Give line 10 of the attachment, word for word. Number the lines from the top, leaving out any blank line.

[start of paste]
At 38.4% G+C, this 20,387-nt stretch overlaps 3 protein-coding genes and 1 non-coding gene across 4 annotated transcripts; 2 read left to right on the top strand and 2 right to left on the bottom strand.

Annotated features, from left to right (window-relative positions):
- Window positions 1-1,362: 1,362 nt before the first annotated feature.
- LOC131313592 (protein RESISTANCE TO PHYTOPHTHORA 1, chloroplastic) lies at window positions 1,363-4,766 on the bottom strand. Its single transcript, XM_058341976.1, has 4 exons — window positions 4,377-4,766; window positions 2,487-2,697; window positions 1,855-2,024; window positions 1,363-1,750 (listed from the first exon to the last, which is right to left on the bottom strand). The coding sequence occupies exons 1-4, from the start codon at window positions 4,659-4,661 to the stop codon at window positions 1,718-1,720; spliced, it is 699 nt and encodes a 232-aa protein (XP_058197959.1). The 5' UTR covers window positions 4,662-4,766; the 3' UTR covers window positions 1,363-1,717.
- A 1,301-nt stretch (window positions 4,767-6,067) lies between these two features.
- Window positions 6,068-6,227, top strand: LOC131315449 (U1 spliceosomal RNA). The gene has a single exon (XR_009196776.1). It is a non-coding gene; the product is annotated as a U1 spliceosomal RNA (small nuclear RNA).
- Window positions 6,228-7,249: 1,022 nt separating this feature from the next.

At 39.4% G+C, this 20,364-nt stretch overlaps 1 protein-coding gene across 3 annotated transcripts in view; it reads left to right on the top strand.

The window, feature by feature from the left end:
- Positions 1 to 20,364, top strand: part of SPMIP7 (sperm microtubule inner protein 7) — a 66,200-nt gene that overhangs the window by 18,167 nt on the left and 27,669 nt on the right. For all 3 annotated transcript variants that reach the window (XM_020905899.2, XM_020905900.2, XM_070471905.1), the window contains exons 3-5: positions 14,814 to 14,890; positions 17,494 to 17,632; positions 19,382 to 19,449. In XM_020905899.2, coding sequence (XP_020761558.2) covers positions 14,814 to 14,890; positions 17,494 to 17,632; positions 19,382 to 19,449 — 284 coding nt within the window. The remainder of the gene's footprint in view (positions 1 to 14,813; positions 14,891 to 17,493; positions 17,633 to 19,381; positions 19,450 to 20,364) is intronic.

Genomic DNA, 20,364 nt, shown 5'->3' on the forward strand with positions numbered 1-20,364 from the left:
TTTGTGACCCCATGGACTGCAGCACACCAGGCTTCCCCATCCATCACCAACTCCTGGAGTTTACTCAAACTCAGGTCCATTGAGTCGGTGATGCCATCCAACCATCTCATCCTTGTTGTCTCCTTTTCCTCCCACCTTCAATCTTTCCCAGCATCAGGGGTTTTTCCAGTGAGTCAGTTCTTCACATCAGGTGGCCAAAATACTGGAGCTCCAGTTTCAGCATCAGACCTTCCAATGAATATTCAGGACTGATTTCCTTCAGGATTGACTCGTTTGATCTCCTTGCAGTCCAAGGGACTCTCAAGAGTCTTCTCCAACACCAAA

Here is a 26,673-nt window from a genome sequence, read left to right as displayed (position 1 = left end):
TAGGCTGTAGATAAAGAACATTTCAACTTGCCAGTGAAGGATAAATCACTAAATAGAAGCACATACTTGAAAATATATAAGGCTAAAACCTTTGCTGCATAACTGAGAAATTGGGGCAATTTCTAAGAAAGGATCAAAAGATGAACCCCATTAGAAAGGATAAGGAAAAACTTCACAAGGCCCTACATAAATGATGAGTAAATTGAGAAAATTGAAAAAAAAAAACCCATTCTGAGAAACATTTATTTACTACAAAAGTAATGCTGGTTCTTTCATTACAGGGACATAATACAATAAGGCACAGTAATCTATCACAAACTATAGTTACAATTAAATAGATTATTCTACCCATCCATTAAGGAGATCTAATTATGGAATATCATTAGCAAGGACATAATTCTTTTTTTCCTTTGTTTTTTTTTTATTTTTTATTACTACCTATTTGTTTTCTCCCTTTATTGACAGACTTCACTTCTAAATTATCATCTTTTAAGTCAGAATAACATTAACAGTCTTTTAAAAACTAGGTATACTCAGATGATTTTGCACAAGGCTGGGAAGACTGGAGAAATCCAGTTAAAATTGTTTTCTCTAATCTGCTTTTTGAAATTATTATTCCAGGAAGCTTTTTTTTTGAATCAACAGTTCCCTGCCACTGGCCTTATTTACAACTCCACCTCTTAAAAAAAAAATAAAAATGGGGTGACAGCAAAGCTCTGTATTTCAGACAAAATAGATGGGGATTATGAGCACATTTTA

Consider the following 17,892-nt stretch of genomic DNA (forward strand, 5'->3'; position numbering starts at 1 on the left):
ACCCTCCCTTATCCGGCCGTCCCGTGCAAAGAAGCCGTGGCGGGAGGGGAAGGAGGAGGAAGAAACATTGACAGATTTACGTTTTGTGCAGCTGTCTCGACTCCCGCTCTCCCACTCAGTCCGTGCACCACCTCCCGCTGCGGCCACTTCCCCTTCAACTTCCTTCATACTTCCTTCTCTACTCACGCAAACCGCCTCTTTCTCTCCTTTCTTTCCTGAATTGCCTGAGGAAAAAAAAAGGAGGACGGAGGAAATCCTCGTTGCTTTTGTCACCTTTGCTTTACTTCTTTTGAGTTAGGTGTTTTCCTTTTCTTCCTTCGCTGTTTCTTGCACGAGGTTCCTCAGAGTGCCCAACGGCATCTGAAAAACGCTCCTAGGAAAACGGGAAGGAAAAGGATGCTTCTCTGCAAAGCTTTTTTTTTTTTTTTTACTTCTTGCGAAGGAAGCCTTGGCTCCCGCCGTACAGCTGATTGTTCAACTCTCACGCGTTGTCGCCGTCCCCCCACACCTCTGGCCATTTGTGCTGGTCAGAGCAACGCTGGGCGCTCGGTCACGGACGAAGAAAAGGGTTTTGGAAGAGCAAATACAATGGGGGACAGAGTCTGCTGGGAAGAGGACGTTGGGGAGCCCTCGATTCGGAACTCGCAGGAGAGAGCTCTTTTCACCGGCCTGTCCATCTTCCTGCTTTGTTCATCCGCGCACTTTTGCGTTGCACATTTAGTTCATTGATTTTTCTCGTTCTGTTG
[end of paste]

- Positions 1 to 20,364, top strand: part of SPMIP7 (sperm microtubule inner protein 7) — a 66,200-nt gene that overhangs the window by 18,167 nt on the left and 27,669 nt on the right. For all 3 annotated transcript variants that reach the window (XM_020905899.2, XM_020905900.2, XM_070471905.1), the window contains exons 3-5: positions 14,814 to 14,890; positions 17,494 to 17,632; positions 19,382 to 19,449. In XM_020905899.2, coding sequence (XP_020761558.2) covers positions 14,814 to 14,890; positions 17,494 to 17,632; positions 19,382 to 19,449 — 284 coding nt within the window. The remainder of the gene's footprint in view (positions 1 to 14,813; positions 14,891 to 17,493; positions 17,633 to 19,381; positions 19,450 to 20,364) is intronic.